The Chronicle was first created in 1257 at Rushen Abbey on the Isle of Man. Photo Manx National Heritage
The Isle of Man’s most significant medieval manuscript is to return to the island after a deal with the British Library, which currently holds it.
The Chronicles of the Kings of Mann and the Isles will be displayed at the Manx Museum in Douglas from July 5 until December 2007 after a loan agreement was successfully reached with the library.
“We are very grateful to the British Library for agreeing to lend the Chronicles of the Kings of Mann and the Isles for a number of months,” said Dr Andrew Foxon, Head of Professional Services at Manx National Heritage.
“It really is the Island’s most important medieval document and we are pleased to be able to display it again for the Island to see.”
Dr Arnold Hunt of the British Library placing the Chronicles in the Manx Museum. Photo Manx National Heritage
The manuscript has not been on display on the island for 10 years and will form part of the new Viking and Medieval Galleries at the museum, which also open on July 5, which is Tynwald Day, a Manx national holiday.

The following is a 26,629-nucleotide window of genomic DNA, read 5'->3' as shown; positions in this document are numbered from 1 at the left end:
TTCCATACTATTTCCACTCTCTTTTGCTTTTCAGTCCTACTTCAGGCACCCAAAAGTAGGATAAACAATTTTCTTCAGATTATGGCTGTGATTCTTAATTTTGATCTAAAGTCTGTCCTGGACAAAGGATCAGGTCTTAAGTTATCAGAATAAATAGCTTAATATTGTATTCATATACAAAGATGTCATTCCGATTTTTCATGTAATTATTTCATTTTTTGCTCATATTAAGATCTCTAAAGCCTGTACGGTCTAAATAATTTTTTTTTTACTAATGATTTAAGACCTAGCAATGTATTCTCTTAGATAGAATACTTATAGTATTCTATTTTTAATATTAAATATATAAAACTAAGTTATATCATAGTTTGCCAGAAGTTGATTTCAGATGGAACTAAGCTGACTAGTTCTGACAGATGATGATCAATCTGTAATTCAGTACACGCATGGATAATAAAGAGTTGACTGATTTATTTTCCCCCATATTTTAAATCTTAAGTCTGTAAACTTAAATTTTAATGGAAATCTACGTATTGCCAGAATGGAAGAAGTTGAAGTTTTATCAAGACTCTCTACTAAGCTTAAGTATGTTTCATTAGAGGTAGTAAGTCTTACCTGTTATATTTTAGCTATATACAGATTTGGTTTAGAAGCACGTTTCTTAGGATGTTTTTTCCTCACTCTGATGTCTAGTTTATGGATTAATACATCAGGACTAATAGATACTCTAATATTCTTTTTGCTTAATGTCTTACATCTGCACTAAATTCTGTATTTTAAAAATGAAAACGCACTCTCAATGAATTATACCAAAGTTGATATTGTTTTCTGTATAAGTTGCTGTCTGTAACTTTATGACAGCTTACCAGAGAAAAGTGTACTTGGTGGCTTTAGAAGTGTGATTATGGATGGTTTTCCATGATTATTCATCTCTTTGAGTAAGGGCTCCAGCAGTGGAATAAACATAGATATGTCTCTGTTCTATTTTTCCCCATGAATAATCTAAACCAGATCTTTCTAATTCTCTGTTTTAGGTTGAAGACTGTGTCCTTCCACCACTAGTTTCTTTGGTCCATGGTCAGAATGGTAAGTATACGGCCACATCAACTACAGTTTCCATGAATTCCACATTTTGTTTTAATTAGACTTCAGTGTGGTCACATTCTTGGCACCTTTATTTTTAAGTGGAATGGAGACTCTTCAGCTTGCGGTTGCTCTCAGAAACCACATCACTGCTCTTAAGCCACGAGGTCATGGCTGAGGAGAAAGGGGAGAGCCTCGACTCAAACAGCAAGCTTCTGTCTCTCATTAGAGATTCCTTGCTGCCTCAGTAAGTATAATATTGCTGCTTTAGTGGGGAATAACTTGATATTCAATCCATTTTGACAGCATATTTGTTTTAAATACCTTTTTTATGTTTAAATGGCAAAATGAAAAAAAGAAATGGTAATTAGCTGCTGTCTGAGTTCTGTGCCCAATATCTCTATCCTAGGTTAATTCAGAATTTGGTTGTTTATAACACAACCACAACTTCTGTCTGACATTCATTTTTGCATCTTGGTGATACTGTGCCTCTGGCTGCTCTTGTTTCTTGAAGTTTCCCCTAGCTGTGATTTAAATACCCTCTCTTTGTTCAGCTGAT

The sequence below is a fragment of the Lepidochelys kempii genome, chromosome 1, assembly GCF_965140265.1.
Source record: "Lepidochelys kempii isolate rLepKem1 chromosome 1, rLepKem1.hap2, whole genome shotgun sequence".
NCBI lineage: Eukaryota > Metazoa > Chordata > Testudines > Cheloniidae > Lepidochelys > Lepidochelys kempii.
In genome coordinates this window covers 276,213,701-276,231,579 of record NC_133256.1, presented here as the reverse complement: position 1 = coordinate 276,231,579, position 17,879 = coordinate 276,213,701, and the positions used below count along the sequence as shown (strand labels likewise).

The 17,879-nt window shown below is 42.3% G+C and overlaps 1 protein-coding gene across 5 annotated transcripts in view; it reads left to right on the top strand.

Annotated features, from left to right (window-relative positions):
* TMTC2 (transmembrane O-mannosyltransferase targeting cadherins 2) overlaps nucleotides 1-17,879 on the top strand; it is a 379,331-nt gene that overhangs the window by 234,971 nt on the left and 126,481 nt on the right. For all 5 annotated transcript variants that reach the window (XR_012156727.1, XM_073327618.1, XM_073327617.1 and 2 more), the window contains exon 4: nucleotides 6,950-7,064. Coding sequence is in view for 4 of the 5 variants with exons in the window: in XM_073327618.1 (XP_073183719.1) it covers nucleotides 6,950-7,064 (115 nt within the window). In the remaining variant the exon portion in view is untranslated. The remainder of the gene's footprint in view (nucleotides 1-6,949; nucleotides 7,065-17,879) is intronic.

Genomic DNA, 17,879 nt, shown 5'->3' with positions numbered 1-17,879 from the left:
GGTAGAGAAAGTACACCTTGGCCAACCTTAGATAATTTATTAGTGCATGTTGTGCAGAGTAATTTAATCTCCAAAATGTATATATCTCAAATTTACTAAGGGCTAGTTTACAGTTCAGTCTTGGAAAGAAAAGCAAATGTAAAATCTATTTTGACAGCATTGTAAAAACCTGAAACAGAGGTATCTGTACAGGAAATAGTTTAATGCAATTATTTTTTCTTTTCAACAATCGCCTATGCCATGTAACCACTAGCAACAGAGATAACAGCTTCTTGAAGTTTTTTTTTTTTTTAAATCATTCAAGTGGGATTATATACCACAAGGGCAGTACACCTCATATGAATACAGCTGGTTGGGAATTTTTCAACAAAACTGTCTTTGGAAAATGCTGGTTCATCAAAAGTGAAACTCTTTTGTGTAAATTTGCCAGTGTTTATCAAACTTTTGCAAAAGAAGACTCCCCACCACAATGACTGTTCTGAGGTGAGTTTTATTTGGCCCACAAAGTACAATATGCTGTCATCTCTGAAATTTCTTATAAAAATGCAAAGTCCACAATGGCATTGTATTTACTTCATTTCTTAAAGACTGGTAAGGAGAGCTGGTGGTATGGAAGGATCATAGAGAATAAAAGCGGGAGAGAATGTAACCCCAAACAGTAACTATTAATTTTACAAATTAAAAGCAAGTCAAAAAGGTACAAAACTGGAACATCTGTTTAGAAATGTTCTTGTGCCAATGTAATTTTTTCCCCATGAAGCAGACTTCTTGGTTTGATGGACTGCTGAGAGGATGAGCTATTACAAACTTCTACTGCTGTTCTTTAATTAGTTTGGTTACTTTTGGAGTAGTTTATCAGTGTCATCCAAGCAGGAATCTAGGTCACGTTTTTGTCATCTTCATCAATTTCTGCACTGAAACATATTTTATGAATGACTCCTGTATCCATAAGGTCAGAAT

The main part of the manuscript is believed to have been written at Rushen Abbey on the island around 1257 as a look back at significant events in Manx history. Written in Latin, it records the island’s role as the centre of the Norse Kingdom of Mann and the Isles.
Several notes taking the Chronicle up to 1316 were later added by the abbey’s Cistercian monks. After the abbey was dissolved in 1540 the manuscript is thought to have passed through a number of private hands until becoming the property of Sir Robert Cotton, whose collection of medieval works was one of the founding collections of the British Museum and are now cared for by the British Library.